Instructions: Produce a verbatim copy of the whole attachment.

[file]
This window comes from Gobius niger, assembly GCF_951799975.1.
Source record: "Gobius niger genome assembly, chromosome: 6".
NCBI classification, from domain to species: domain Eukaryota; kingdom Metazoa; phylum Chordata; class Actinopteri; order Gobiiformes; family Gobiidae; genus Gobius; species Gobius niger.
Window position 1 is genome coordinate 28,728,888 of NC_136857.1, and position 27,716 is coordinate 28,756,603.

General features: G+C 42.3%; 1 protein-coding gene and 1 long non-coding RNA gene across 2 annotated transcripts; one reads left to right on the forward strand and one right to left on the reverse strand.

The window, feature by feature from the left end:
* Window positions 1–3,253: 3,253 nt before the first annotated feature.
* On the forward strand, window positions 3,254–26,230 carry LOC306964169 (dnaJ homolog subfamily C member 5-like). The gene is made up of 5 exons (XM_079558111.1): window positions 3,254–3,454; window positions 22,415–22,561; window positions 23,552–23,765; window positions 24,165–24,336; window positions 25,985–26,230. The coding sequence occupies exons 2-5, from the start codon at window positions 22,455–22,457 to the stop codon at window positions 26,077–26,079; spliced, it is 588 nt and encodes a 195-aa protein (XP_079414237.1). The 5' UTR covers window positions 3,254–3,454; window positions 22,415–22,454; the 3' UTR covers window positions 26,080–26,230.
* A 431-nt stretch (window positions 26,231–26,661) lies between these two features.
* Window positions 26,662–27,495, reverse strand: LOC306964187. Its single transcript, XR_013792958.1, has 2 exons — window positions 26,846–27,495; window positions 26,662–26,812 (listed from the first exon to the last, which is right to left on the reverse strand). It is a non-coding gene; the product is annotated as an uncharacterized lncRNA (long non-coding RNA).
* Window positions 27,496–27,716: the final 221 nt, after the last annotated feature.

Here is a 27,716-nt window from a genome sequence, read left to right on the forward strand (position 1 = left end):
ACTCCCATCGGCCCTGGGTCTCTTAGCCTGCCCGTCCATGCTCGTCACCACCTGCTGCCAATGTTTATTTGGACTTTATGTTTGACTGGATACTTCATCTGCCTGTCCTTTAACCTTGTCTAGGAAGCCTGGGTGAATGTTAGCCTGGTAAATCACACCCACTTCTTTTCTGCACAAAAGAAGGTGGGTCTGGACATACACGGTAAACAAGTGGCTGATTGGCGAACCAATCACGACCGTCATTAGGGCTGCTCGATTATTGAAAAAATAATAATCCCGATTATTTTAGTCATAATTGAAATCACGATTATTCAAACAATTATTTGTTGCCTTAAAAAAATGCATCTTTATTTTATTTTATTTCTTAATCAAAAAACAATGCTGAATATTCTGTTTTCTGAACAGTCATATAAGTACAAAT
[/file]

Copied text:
This window comes from Gobius niger, assembly GCF_951799975.1.
Source record: "Gobius niger genome assembly, chromosome: 6".
NCBI classification, from domain to species: domain Eukaryota; kingdom Metazoa; phylum Chordata; class Actinopteri; order Gobiiformes; family Gobiidae; genus Gobius; species Gobius niger.
Window position 1 is genome coordinate 28,728,888 of NC_136857.1, and position 27,716 is coordinate 28,756,603.

General features: G+C 42.3%; 1 protein-coding gene and 1 long non-coding RNA gene across 2 annotated transcripts; one reads left to right on the forward strand and one right to left on the reverse strand.

The window, feature by feature from the left end:
* Window positions 1–3,253: 3,253 nt before the first annotated feature.
* On the forward strand, window positions 3,254–26,230 carry LOC306964169 (dnaJ homolog subfamily C member 5-like). The gene is made up of 5 exons (XM_079558111.1): window positions 3,254–3,454; window positions 22,415–22,561; window positions 23,552–23,765; window positions 24,165–24,336; window positions 25,985–26,230. The coding sequence occupies exons 2-5, from the start codon at window positions 22,455–22,457 to the stop codon at window positions 26,077–26,079; spliced, it is 588 nt and encodes a 195-aa protein (XP_079414237.1). The 5' UTR covers window positions 3,254–3,454; window positions 22,415–22,454; the 3' UTR covers window positions 26,080–26,230.
* A 431-nt stretch (window positions 26,231–26,661) lies between these two features.
* Window positions 26,662–27,495, reverse strand: LOC306964187. Its single transcript, XR_013792958.1, has 2 exons — window positions 26,846–27,495; window positions 26,662–26,812 (listed from the first exon to the last, which is right to left on the reverse strand). It is a non-coding gene; the product is annotated as an uncharacterized lncRNA (long non-coding RNA).
* Window positions 27,496–27,716: the final 221 nt, after the last annotated feature.

Here is a 27,716-nt window from a genome sequence, read left to right on the forward strand (position 1 = left end):
ACTCCCATCGGCCCTGGGTCTCTTAGCCTGCCCGTCCATGCTCGTCACCACCTGCTGCCAATGTTTATTTGGACTTTATGTTTGACTGGATACTTCATCTGCCTGTCCTTTAACCTTGTCTAGGAAGCCTGGGTGAATGTTAGCCTGGTAAATCACACCCACTTCTTTTCTGCACAAAAGAAGGTGGGTCTGGACATACACGGTAAACAAGTGGCTGATTGGCGAACCAATCACGACCGTCATTAGGGCTGCTCGATTATTGAAAAAATAATAATCCCGATTATTTTAGTCATAATTGAAATCACGATTATTCAAACAATTATTTGTTGCCTTAAAAAAATGCATCTTTATTTTATTTTATTTCTTAATCAAAAAACAATGCTGAATATTCTGTTTTCTGAACAGTCATATAAGTACAAAT